Smarter by degrees: Apple's new iOS7. Photo: AFP
Three things should be said about iOS 7, Apple's new mobile operating system, announced this month and scheduled for public release in the northern autumn.
First, it could mean that some time this year new iPhone, iPad and iPod Touch models will arrive.
Second, because iOS 7 is very much the product of designer Sir Jony Ive, and is such a sweeping change from the Steve Jobs tradition, it is certain to stir storms of both revulsion and adoration. To which one can only say: get a life. It's an operating system, not your mother-in-law.
Third, considerable though the changes are in design and function, I doubt you will have trouble embracing it.
A similar broom has swept the Macintosh operating system, also slated for release about September, when we might see, along with the spiffy, powerful and startlingly new Mac Pro desktop machine, a new iMac line-up. We will discuss Mavericks, as the new Mac OS X is called, in a later column.
So, back to iOS 7 and what it will mean to the 600 million people who run it on Apple devices, and the thousands of developers who make and maintain the 900,000 apps that use it: this is the first major change in the six years we have had iOS, and the biggest.
The iOS 7 interface is utterly new. The theme is simplicity, ease of access and beauty. Out are the skeumorphics (ghastly word) of the Jobs era - make-believe wood, leather and felt decorating bookshelves, games ''tables'' and so on. In are slim, elegant typefaces, translucent panels, muted colours and smooth animations.
Multi-touch and animation are everywhere: even a dramatic bolt of lightning added to the weather app, to enliven storm warnings. Easy-to-tap blocks replace buttons, gestures replace back buttons, and a cool ''3D'' effect on the home screen makes your wallpaper move behind the icons as you turn the phone. Folders gain a full-screen view and will hold several pages of apps. Photos in messages are big and bold. The screen looks bigger because it displays edge to edge.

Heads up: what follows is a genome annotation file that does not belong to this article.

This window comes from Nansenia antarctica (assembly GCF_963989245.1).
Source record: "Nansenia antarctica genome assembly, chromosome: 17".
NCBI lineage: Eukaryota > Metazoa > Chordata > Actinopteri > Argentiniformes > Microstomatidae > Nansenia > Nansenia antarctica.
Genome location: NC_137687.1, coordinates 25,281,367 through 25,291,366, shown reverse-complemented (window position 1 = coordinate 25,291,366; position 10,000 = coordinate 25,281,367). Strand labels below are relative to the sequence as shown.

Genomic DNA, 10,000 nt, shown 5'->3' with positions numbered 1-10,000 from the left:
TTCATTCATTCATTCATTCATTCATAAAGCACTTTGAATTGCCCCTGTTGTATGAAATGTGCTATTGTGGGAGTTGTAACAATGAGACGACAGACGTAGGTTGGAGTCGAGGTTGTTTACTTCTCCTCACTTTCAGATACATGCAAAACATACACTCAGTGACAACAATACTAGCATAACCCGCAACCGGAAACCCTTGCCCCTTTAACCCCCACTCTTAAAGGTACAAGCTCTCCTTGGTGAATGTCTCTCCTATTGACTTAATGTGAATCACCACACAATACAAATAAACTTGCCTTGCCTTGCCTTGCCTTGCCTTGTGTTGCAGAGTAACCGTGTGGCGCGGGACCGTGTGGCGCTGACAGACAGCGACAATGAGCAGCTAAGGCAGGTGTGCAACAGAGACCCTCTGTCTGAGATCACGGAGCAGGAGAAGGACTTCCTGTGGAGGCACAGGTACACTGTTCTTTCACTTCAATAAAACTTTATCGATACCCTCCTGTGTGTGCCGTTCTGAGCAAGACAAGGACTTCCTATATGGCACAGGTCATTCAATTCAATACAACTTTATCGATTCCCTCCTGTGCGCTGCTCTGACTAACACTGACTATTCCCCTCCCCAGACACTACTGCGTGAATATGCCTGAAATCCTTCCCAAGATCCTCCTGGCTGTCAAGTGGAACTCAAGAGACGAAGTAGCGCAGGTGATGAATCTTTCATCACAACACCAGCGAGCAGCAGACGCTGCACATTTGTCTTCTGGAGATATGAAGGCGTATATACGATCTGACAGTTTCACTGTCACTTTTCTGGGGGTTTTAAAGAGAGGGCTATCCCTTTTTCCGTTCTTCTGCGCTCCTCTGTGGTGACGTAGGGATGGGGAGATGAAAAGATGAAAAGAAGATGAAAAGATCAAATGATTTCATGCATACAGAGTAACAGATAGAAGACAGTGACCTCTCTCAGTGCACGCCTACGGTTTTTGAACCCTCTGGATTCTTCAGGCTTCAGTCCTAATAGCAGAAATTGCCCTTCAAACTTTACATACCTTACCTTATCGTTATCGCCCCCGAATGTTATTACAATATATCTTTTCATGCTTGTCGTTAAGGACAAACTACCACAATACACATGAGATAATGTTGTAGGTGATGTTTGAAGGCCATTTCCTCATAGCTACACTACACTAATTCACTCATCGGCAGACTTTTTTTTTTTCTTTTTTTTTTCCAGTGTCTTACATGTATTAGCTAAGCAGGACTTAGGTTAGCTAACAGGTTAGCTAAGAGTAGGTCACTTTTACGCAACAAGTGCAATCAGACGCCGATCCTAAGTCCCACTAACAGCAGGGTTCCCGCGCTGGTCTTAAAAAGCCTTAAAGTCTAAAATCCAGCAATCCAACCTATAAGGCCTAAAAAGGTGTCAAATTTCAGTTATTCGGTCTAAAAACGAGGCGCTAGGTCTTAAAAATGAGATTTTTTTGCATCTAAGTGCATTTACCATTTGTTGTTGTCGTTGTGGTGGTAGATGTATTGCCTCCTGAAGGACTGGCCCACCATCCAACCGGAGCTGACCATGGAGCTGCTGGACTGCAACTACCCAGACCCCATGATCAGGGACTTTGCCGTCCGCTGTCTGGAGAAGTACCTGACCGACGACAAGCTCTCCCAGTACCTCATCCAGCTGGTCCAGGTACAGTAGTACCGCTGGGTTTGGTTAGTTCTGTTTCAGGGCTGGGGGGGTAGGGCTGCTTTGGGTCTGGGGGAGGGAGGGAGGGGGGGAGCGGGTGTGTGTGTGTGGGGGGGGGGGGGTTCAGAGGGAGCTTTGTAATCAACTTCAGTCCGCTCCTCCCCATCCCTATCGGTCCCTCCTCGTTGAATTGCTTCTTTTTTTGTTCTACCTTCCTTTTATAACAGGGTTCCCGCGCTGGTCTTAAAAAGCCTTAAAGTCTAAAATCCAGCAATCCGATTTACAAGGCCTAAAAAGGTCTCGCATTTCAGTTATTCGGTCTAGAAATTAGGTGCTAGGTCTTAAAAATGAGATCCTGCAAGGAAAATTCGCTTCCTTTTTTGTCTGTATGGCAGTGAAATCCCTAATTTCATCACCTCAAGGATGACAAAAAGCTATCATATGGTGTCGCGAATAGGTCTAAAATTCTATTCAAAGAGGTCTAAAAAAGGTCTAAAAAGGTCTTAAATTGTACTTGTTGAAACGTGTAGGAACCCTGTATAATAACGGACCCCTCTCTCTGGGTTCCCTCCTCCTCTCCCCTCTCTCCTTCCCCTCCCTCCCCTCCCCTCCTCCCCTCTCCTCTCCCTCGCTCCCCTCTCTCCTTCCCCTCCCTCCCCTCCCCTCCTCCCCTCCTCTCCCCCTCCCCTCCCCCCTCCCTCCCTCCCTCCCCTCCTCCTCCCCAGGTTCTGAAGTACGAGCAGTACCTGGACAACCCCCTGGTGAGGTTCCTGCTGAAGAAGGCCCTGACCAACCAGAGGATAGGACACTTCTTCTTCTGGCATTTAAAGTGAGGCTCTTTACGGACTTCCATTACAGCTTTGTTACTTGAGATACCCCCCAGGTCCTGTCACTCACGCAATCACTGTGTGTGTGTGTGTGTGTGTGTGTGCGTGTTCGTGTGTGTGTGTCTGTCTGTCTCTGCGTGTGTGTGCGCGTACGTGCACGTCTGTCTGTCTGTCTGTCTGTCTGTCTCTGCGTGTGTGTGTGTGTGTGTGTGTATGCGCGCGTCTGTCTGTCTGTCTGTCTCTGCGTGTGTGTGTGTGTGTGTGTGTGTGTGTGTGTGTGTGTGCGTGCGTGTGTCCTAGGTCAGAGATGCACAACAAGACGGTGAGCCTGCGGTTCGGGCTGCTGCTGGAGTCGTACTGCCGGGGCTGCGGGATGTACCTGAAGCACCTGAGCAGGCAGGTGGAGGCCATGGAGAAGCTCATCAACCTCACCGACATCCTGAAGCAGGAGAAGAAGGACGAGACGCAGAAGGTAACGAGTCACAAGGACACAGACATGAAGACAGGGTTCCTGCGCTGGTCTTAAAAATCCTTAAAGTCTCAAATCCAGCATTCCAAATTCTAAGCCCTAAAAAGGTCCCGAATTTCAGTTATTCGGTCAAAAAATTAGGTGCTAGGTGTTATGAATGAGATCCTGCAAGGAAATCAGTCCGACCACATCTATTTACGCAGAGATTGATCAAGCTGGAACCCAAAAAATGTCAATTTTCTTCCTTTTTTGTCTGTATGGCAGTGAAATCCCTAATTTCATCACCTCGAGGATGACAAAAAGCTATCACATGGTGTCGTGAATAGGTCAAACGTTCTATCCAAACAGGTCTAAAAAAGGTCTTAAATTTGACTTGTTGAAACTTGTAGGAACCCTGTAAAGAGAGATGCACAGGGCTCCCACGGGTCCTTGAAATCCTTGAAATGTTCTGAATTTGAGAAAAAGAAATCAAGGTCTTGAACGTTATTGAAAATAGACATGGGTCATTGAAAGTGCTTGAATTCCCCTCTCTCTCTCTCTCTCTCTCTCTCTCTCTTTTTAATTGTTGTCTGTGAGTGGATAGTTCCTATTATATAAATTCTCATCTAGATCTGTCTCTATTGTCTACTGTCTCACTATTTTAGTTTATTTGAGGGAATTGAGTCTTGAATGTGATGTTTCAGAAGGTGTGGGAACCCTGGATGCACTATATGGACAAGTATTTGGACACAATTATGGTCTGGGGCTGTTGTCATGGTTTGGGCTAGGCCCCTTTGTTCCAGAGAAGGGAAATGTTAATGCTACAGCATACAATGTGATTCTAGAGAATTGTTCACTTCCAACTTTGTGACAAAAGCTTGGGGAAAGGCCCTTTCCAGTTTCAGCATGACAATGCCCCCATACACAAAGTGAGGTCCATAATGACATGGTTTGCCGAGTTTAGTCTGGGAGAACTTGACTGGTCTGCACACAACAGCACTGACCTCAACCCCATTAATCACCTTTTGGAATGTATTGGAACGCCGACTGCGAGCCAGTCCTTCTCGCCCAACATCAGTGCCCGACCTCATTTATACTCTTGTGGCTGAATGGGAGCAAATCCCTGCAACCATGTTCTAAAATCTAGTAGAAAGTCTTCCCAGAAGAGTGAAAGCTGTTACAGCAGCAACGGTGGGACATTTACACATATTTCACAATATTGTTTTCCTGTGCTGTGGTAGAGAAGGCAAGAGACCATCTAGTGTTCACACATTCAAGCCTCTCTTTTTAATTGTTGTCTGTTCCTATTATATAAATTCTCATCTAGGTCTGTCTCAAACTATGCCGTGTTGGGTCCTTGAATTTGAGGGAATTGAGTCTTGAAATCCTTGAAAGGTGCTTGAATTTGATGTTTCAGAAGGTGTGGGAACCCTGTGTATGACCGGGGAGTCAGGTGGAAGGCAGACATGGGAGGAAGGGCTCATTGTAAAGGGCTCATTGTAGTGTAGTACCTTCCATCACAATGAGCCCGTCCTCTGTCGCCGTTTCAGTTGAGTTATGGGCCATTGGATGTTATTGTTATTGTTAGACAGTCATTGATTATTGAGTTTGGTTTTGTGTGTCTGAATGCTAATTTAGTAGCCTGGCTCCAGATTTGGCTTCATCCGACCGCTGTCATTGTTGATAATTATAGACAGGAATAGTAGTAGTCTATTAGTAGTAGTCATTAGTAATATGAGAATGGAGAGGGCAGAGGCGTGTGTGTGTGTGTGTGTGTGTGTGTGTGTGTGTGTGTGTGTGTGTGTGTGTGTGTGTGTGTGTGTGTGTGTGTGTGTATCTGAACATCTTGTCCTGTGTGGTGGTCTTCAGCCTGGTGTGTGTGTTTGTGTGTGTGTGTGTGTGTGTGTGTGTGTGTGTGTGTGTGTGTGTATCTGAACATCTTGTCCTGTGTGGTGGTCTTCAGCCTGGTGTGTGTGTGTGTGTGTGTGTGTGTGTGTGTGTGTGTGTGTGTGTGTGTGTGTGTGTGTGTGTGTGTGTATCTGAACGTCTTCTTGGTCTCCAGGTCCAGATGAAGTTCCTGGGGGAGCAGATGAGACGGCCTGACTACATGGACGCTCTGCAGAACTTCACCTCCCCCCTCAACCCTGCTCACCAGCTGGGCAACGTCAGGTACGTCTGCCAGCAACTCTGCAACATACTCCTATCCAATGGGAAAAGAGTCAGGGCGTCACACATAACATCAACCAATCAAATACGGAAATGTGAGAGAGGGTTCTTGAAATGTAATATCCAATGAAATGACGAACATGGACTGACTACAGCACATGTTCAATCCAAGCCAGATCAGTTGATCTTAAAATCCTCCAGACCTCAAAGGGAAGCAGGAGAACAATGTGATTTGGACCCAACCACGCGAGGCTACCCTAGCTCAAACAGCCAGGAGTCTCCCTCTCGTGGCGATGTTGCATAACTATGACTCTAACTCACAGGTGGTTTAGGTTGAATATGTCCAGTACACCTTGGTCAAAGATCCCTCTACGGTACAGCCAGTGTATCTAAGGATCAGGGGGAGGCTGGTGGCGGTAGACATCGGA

Perhaps best of all is a new control centre brought up with a swipe of the finger across any screen, including the lock screen, to get all the basic controls for Bluetooth, airplane mode, music, Wi-Fi, brightness, access to the calculator, the camera (already a slide-up from the lock screen in iOS 6) and a flashlight for showing you the way home.
Oh, and updating of apps will be automatic. It will work on a cellular network, but the phone will check signal strength and reliability. I think, though, I might limit it to Wi-Fi; so much cheaper than LTE.
Safari, the built-in iOS web browser, has been upgraded for speed and revolutionised in looks. It is now full-screen and uncoloured; yep, black and white is in. Search is now easier, with Microsoft's Bing the default, rather than Google. Parental control is upgraded and there are (hooray) tabs, arranged Cover Flow style.
Notification Centre now comes as a translucency, filling the screen, offering a short weather forecast, Calendar notes and Messages. Photos has been reorganised with screens full of thumbnails leading to Events, now called Moments. Camera has been redesigned, with built-in filters, and provides a swipe-chosen choice of video or stills plus standard oblong, square and panorama formats. Siri now has a full screen instead of just a panel and is much smarter, also accessing Wikipedia and Twitter.
The highly useful AirDrop, introduced in Mac OS X, is now in iOS 7, allowing secure sharing with friends. Mail is simple, black on white, minimalist, spare and easy to use. Reception bars have gone, replaced by five black dots.
Integration with in-vehicle systems has been improved and adopted by leading car makers, including Ferrari.
Also interesting, and useful, is a 256-bit encrypted iCloud Keychain that remembers account names, passwords and credit card numbers. It works on all your hand-held devices and Macs. Safari will also now generate passwords for you and store them securely.
Really, iOS 7 and Siri could just about take over all your thinking, and charm you along with it.